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Walter Becker was one-half of the famous rock band Steely Dan, who are known for their classic albums and songs. Becker was a songwriter, guitarist, and music composer who also helped other artists record music. Becker passed away on Sunday, September 3, 2017, from an undisclosed illness. He left behind an approximate net worth of $17.0 million for his wife Elinor, and his two children.

The story of rock music of the 1970s is incomplete without the inclusion of the jazz influenced rock band, Steely Dan. They formed around the duo of core members Walter Becker who played guitar and sang backing vocals, and Donald Fagen who played the keyboard and sang lead vocals. They blended elements of jazz, rock, R&B, and traditional pop with ironic, erudite, and often cryptic lyrics topped with sophisticated studio production to produce a sound that was never heard before. Steely Dan was often called the “first college band” and were an inspiration for many musicians over the years. At the center of it all was the talented, cool, and knowledgeable Walter Becker who gave Steely Dan most of their greatest hits. Tragedy struck his family and band when Becker died on Sunday, September 3, 2017, at the age of 67. We have some details from Walter Becker’s wiki right here.

Start of a Partnership

Born on February 20, 1950, in Queens, New York City, to Eleanor and Joseph Becker, Walter Becker was a musician, songwriter, and record producer. He was best known as the co-founder, guitarist, bassist, and co-songwriter of Steely Dan. Becker got his singing genes from his mother who sang at the Ideal Hotel in the Catskills before marrying Joseph. After graduating from Stuyvesant High School in Manhattan in 1967, Becker enrolled into Bard College in Annandale-on-Hudson, New York. There, he met his future bandmate and lifetime friend, Donald Fagen with whom he first formed Leather Canary. Becker did not graduate and moved to Brooklyn with Fagen to become a songwriting duo.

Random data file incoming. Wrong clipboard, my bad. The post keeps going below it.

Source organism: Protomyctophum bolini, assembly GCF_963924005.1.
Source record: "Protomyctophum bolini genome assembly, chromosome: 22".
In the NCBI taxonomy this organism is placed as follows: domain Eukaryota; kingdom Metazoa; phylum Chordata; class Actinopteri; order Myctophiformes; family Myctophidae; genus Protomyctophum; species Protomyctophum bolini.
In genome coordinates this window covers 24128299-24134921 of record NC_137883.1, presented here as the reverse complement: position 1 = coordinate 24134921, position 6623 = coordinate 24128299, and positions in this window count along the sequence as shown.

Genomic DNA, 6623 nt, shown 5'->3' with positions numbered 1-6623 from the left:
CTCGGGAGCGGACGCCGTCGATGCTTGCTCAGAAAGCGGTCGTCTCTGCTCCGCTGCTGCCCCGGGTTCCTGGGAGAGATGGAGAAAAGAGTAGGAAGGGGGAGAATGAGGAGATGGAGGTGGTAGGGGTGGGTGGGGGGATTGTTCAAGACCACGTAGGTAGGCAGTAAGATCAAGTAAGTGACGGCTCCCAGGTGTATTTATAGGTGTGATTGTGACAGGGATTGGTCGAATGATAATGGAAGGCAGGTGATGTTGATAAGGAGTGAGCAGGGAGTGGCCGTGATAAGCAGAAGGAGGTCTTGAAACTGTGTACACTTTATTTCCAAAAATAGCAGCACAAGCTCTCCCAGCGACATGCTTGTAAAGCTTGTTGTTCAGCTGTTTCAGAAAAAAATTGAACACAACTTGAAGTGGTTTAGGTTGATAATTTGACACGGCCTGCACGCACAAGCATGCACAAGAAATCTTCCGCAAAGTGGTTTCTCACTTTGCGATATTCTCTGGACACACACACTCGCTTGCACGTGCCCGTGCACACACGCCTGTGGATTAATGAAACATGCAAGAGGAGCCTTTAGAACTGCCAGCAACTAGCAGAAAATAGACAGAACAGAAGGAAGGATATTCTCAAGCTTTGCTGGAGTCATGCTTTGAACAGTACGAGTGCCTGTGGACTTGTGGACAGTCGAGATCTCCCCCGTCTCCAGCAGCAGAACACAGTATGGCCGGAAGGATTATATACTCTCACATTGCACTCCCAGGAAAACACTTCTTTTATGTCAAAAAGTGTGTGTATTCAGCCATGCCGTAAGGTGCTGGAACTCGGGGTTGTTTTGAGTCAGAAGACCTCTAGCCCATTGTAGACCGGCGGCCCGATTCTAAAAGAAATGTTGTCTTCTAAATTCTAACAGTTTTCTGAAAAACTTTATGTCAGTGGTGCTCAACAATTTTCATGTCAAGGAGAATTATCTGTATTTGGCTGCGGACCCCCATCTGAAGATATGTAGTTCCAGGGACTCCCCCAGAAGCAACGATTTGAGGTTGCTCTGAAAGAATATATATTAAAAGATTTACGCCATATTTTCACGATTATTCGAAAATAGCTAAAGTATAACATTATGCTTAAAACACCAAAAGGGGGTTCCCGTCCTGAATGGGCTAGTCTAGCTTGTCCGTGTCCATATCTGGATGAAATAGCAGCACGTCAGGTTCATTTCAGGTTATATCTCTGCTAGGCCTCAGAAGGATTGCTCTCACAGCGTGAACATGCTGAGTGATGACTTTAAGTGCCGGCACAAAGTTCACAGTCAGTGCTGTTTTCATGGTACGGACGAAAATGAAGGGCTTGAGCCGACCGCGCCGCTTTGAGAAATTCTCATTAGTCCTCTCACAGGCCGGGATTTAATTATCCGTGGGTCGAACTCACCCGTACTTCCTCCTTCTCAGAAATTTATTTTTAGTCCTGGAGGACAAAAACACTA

A Decade of Excellence

In 1971, Becker, along with Fagen, moved to California to form Steely Dan. They toured for several years building a reputation as an excellent, cultured rock band with jazz leanings. Steely Dan released several albums in the 1970s such as Can’t Buy a Thrill, Countdown to Ecstasy, Pretzel Logic, Katy Lied, Aja, and Gaucho. Some of Walter Becker’s songs include “Reelin’ in the Years,” “Dirty Work,” “Do it Again,” “Rikki Don’t Lose That Number,” “Peg,” “Deacon Blues,” and “Aja.” The group split in 1980 and Becker went on to have a thriving solo career.

The Comeback

Becker produced albums for other artists like Michael Franks, Rickie Lee Jones, and China Crisis. He stopped using drugs and started living a quiet life with his family. In 1993, he resumed his partnership with Fagen and toured as Steely Dan for the first time in 19 years. They released another album, Two Against Nature which won four Grammys in 2000. Becker and Fagen were inducted into the Rock & Roll Hall of Fame in 2001 and released another album, Everything Must Go, in 2003. Becker released two albums of his own titled 11 Tracks of Whack and Circus Money which won critical acclaim and cemented his place as one of the best songwriters of all times. Walter Becker’s net worth was estimated to be a modest $17.0 million at the time of his death.

Standing the Test of Time

The musician’s website reported the news of his death on September 3, 2017, but did not mention Walter Becker’s cause of death or other details. He left behind a grieving family comprising his wife Elinor, a yoga teacher, and Walter Becker’s two children including his son Kawai. He also left behind a rich body of music that has stood the test of time and laid the foundation for the cerebral music that followed in the 1990s and 2000s. Many musicians have sent in their condolences for the passing away of a man who created some of the most exquisite melodies ever. His lifelong friend and partner Donald Fagen wrote in his tribute, “Walter Becker was my friend, my writing partner and my band mate since we met as students at Bard College in 1967. He was smart as a whip, an excellent guitarist, and a great songwriter. He was cynical about human nature, including his own, and hysterically funny.” Thank you for the music. RIP Walter Becker.

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